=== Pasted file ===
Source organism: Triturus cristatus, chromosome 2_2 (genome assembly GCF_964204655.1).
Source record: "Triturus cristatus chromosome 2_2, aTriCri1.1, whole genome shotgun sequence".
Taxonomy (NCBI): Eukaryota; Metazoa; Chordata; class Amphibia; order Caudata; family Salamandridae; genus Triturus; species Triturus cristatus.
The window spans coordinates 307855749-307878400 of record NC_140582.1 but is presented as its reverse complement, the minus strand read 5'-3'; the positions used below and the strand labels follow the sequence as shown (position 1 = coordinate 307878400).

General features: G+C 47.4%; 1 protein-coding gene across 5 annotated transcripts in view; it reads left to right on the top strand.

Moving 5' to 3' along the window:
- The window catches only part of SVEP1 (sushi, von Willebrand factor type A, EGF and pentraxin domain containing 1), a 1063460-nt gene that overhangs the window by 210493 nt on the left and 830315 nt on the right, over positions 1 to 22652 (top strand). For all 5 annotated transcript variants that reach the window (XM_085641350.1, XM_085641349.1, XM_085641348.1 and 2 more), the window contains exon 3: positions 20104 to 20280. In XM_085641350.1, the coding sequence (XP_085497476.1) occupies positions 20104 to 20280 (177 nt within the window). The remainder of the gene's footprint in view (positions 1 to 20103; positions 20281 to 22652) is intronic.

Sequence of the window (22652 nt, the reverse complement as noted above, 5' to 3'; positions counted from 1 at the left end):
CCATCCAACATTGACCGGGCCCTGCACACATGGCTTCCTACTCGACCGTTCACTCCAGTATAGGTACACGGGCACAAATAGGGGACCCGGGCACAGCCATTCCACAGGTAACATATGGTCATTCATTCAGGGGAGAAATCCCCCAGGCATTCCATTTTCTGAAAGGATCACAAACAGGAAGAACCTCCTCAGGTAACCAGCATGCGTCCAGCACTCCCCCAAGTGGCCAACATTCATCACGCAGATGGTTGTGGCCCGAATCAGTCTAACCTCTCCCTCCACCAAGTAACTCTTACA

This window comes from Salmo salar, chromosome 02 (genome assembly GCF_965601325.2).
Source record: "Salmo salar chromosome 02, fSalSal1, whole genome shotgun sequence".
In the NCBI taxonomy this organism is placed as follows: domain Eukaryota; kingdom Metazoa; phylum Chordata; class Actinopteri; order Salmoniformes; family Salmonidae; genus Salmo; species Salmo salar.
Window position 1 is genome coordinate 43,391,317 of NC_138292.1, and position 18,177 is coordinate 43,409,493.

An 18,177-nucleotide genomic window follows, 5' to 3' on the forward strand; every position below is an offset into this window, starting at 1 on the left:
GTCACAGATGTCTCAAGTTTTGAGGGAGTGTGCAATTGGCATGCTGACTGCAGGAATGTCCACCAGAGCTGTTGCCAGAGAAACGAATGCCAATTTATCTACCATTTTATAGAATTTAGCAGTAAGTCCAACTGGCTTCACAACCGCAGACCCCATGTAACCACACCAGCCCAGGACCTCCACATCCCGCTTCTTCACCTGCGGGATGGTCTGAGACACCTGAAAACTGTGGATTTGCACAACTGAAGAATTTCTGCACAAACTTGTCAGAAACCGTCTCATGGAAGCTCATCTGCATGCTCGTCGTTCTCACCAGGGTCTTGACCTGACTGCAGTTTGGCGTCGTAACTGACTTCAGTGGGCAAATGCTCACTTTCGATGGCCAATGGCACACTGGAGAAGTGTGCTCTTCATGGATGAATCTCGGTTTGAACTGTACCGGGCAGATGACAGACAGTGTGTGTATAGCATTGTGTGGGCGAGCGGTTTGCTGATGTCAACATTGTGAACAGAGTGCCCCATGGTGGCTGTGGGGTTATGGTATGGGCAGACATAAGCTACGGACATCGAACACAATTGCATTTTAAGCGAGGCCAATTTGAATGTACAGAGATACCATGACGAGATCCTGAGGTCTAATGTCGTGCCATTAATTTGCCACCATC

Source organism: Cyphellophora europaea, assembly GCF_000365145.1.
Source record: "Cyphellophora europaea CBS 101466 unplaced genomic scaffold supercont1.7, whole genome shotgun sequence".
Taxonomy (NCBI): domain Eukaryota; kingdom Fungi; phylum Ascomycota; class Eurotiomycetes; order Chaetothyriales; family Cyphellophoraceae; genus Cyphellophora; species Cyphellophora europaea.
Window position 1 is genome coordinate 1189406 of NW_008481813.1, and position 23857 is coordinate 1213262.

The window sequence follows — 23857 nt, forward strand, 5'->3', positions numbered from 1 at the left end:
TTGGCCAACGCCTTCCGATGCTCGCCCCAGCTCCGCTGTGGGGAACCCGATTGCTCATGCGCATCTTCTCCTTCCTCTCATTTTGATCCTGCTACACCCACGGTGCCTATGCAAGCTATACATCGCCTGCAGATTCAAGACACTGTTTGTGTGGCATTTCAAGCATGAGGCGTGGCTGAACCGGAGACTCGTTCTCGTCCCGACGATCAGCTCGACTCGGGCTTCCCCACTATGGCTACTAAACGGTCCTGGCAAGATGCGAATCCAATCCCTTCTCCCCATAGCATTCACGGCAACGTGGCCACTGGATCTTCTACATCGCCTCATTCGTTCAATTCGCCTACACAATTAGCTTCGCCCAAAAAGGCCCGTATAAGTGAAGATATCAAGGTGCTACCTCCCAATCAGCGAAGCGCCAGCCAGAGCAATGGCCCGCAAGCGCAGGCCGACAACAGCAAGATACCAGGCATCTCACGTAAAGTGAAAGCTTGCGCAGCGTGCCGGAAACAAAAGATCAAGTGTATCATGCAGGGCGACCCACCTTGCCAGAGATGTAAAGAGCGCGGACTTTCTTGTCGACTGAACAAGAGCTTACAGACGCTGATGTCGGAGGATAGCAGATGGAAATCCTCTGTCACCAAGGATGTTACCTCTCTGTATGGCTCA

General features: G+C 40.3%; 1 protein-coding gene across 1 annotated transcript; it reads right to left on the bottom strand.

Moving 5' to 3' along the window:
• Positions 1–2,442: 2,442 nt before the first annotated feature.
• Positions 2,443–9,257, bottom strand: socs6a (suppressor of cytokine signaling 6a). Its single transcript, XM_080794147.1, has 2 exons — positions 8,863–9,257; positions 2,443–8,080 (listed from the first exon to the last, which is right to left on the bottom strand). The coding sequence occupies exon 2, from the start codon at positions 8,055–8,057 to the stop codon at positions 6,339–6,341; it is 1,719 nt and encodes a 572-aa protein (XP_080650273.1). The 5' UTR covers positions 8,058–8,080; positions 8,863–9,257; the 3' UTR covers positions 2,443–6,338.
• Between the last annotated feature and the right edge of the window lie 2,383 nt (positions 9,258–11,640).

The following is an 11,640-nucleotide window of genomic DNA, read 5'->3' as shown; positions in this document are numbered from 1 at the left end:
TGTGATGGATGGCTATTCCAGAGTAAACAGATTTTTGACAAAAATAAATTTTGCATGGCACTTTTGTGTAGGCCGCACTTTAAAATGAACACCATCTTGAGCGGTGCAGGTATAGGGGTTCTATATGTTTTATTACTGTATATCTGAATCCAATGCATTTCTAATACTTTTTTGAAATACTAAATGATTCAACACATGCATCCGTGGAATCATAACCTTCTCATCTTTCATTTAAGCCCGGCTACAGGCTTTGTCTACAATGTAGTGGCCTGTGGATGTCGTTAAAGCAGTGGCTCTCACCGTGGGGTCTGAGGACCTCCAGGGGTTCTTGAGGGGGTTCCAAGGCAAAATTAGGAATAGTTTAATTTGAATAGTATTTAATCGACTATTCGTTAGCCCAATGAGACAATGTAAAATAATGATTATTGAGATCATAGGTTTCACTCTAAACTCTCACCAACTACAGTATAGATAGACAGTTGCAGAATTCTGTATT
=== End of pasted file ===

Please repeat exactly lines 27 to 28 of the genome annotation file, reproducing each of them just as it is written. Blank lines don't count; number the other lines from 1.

The following is an 11,640-nucleotide window of genomic DNA, read 5'->3' as shown; positions in this document are numbered from 1 at the left end:
TGTGATGGATGGCTATTCCAGAGTAAACAGATTTTTGACAAAAATAAATTTTGCATGGCACTTTTGTGTAGGCCGCACTTTAAAATGAACACCATCTTGAGCGGTGCAGGTATAGGGGTTCTATATGTTTTATTACTGTATATCTGAATCCAATGCATTTCTAATACTTTTTTGAAATACTAAATGATTCAACACATGCATCCGTGGAATCATAACCTTCTCATCTTTCATTTAAGCCCGGCTACAGGCTTTGTCTACAATGTAGTGGCCTGTGGATGTCGTTAAAGCAGTGGCTCTCACCGTGGGGTCTGAGGACCTCCAGGGGTTCTTGAGGGGGTTCCAAGGCAAAATTAGGAATAGTTTAATTTGAATAGTATTTAATCGACTATTCGTTAGCCCAATGAGACAATGTAAAATAATGATTATTGAGATCATAGGTTTCACTCTAAACTCTCACCAACTACAGTATAGATAGACAGTTGCAGAATTCTGTATT